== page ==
Positive Tidings #11: Denmark will reform sexual violence laws to make consent the basis for determining rape
In September, the Danish government announced plans to reform sexual violence laws to make consent rather than violence the basis for determining rape. Denmark’s justice minister, Nick Haekkerup, stated at a press conference: “We are moving from a system where there had to be coercion and violence for it to be rape, to one where there must be consent.” This legal change has majority support in Parliament and is expected to be adopted by the end of 2020.
Positive Tidings #12: Russia loses UN vote over women’s rights in conflict zones
In October, concerted attempts by Russia to introduce a UN security council resolution that would have severely undermined the rights of women in conflict failed as 10 countries, including the UK and Germany, abstained on a crucial vote. The UK and Germany both stated that they would not allow a retreat on women’s human rights. Coincidentally, 2020 marks the 20th anniversary of the adoption of the security council’s resolution 1325, the first one made in recognition of the unique and disproportionate experiences of women in conflict situations such as war, and to demand their equal role in peace negotiations, operations and reconstruction. Since then, nine more resolutions have been adopted.
Positive Tidings #13: United Arab Emirates legal reform sees tougher penalties for honour killings of women
In November 2020, the United Arab Emirates (UAE) government announced that it has toughened penalties for the killing of women by family members as part of an overhaul of the country’s Islamic laws, including repealing a law that allowed judges to issue lenient sentences for honour killings. Human rights groups say that every year thousands of women around the world are murdered through these so-called “honour killings” because they are seen to have brought shame on their family. Under the new rules, such crimes will be treated like murder.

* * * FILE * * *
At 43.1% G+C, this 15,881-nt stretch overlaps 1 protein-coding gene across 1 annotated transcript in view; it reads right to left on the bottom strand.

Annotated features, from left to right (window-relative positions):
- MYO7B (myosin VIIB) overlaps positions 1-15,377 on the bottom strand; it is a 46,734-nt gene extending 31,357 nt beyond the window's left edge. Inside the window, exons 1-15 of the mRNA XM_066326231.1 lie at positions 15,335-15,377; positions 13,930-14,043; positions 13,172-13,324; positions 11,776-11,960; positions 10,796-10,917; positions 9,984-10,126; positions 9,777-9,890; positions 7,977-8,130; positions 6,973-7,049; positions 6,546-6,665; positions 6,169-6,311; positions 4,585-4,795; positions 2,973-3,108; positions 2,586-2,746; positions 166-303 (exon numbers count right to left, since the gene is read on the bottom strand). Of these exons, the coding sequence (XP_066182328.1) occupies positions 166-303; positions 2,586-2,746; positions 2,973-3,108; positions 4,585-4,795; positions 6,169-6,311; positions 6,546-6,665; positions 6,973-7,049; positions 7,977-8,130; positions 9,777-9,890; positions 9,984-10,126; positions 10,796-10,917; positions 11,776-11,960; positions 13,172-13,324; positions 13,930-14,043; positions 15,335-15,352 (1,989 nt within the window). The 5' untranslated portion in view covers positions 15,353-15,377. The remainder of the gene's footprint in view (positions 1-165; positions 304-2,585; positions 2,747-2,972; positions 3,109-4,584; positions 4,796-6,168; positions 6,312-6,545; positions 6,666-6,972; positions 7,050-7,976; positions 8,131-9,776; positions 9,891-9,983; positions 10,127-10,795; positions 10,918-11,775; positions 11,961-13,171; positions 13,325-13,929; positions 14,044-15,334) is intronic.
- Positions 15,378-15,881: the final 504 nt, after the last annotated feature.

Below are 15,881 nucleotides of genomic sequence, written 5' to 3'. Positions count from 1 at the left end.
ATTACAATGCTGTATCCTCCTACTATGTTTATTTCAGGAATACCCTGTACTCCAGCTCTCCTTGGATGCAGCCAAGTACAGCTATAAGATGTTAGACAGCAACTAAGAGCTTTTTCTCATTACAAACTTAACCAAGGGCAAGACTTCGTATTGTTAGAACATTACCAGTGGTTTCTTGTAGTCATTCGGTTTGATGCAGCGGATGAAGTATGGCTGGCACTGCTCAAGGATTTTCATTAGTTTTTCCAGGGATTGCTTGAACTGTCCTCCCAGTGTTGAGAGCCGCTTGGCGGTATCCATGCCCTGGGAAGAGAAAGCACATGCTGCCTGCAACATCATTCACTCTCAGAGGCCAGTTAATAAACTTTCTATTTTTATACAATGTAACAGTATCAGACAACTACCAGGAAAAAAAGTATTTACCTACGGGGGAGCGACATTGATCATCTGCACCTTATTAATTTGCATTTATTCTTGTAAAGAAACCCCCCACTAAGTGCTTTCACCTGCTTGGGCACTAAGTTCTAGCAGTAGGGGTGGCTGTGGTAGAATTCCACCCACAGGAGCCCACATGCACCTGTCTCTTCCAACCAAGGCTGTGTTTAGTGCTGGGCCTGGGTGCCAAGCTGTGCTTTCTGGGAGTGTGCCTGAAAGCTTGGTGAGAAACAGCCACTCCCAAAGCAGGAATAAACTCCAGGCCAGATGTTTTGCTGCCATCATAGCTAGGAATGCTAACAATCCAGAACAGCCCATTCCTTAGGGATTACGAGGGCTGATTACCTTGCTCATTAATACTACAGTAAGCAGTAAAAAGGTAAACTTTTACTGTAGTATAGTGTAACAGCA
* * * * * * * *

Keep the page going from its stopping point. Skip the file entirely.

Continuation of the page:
Positive Tidings #14: New domestic violence law signals hope for Kuwait’s women
Although 155 countries have legal protections against domestic violence, Kuwait had, until 2020, no explicit law setting out protection measures against domestic violence, or even shelters survivors could go to. In September 2020, Kuwait issued a new Law on Protection from Domestic Violence after the National Assembly passed it on August 19. The new legislation will empower a national committee – with representatives from different ministries and civil society – to draw up policies to combat and protect women from domestic violence. It will also establish shelters and a hotline to receive domestic violence complaints, provide counselling and legal assistance for victims, and allow for emergency protection orders to prevent abusers from contacting their victim.
Positive Tidings #15: New law in Scotland to bar domestic abusers from victims’ homes
Under a law proposed by the Scottish government, domestic abusers will be barred from the homes of their victims. The new legislation will give police and the courts the power to remove suspected abusers from homes and ban them from re-entering for up to two months. Landlords will also be legally allowed to end the tenancy of anyone who has been abusive to their partner. During the press conference announcing the proposed law, Justice Secretary Humza Yousaf said the coronavirus pandemic had “highlighted the importance of protecting women and girls who find themselves isolated and vulnerable due to the actions of an abusive partner […] This new bill will apply to all those at risk of domestic abuse, but we know women are disproportionately affected, representing 80% of victims.”
Positive Tidings #16: Australians to undergo mandatory domestic violence check when applying to sponsor overseas partner for immigration
Australian citizens and permanent residents wanting to marry foreigners will have to undergo a domestic violence check by the police and show any negative results to their partner or spouse before they can sponsor them for entry into the country. If the applicant has any record of domestic violence they will be forced to share this with their partner but it will not automatically count as a bar for their application, as immigration officers will have discretion when determining whether or not to grant the partner a visa. Acting Minister for Immigration and Citizenship Alan Tudge stated that this new requirement would support the well-being of women and child migrants. The domestic violence check is expected to take effect at the end of 2021, barring any objection from the Australian parliament.